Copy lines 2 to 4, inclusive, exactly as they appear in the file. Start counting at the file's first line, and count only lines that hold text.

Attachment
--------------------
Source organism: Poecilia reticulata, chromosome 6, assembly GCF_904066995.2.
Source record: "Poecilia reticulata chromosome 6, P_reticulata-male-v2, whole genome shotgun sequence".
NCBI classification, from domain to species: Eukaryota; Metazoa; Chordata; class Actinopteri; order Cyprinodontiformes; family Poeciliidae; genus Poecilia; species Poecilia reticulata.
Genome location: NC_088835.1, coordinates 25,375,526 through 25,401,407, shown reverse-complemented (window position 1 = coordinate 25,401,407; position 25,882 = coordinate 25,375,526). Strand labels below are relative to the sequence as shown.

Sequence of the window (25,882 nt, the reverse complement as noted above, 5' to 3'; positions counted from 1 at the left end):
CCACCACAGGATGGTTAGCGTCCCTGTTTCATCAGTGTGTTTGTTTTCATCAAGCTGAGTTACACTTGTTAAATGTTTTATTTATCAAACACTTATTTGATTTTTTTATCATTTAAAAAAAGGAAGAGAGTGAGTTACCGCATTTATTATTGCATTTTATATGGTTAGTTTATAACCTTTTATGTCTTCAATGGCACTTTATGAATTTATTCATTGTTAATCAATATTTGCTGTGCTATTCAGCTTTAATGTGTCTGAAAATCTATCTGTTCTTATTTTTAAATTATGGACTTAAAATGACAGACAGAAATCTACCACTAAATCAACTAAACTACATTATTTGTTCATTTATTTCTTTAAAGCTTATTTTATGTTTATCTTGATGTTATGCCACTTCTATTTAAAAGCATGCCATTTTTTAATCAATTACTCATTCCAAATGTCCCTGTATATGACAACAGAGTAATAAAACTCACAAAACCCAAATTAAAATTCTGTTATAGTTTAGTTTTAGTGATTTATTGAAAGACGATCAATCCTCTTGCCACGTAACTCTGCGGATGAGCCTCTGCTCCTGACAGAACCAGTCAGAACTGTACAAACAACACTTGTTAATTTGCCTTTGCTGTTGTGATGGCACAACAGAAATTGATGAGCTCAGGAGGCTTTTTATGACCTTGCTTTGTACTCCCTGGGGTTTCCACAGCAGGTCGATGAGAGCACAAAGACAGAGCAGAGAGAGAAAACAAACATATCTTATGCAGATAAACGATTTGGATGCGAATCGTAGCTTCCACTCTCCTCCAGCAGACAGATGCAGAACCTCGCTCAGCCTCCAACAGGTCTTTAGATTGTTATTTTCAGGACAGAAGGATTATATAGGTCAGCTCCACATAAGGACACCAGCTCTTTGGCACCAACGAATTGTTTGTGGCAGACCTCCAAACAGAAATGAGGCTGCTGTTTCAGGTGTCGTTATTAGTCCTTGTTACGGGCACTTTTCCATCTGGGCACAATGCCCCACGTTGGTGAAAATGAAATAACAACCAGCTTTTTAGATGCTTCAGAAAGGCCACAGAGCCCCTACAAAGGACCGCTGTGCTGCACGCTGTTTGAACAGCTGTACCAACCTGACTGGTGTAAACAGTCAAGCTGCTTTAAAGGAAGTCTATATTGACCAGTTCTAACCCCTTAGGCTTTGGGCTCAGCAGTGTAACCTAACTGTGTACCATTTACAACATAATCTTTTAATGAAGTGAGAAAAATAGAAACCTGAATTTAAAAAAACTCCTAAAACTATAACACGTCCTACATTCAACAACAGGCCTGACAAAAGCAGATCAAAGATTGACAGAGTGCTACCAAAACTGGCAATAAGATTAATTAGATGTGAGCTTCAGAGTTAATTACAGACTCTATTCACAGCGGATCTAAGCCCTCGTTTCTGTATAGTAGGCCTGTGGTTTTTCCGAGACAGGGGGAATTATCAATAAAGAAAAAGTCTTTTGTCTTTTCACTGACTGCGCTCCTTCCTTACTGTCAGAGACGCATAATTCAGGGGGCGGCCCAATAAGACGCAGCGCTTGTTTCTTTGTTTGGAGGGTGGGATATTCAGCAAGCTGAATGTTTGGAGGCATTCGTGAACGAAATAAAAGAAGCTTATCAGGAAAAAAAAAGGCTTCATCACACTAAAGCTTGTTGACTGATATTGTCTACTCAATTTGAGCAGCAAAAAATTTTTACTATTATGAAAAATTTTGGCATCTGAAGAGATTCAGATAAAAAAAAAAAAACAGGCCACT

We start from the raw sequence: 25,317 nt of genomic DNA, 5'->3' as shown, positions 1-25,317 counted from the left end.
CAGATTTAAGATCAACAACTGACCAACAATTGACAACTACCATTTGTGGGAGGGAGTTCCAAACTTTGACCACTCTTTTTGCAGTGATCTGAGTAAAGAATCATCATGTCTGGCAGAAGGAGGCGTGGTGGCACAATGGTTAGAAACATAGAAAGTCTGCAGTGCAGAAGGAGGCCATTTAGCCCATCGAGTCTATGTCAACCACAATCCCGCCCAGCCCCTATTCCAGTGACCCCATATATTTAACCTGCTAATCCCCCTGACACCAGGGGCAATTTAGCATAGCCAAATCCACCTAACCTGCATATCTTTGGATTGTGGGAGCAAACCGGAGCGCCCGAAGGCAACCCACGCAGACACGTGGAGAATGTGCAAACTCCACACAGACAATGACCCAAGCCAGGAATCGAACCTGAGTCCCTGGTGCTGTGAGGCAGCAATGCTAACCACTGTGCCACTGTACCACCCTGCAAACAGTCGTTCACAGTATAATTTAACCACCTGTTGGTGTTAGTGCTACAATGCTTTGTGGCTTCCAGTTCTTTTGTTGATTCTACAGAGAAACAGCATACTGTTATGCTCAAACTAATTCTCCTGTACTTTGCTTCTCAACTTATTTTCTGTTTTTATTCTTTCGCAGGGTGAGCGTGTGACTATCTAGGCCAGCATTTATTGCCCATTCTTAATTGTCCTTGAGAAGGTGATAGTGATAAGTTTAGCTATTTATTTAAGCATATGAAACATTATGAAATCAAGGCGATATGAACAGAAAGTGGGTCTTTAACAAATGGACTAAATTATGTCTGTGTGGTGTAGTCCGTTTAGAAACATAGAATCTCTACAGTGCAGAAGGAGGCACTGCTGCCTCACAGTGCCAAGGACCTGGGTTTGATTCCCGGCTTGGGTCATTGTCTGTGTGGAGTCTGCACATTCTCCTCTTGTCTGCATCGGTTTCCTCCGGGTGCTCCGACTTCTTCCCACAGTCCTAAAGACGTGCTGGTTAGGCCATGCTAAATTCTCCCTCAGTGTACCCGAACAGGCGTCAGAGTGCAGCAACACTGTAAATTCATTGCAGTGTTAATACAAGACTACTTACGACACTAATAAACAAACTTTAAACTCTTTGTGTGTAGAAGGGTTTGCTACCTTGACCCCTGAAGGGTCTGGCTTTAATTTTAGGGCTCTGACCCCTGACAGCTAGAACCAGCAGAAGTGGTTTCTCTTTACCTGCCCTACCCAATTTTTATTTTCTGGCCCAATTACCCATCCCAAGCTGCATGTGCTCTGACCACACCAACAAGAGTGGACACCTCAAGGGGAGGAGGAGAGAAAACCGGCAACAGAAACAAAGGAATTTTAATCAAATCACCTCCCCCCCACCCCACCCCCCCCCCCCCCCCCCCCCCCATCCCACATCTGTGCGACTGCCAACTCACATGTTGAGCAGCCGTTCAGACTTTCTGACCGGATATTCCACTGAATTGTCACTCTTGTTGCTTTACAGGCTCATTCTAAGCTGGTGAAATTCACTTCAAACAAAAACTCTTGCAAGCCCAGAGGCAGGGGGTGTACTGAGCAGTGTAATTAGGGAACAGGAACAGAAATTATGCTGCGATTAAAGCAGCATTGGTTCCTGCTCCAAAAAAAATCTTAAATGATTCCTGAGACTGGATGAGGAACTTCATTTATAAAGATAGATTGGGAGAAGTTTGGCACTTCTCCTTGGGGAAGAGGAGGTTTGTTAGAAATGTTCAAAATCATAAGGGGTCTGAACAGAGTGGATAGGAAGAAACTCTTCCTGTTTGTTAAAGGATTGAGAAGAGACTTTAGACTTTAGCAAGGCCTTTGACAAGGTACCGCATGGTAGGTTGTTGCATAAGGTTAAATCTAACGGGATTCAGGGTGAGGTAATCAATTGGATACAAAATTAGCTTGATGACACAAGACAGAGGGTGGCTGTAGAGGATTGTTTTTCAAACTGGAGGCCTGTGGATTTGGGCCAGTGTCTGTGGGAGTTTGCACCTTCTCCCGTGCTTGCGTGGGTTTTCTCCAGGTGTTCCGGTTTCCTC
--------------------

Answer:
Source record: "Poecilia reticulata chromosome 6, P_reticulata-male-v2, whole genome shotgun sequence".
NCBI classification, from domain to species: Eukaryota; Metazoa; Chordata; class Actinopteri; order Cyprinodontiformes; family Poeciliidae; genus Poecilia; species Poecilia reticulata.
Genome location: NC_088835.1, coordinates 25,375,526 through 25,401,407, shown reverse-complemented (window position 1 = coordinate 25,401,407; position 25,882 = coordinate 25,375,526). Strand labels below are relative to the sequence as shown.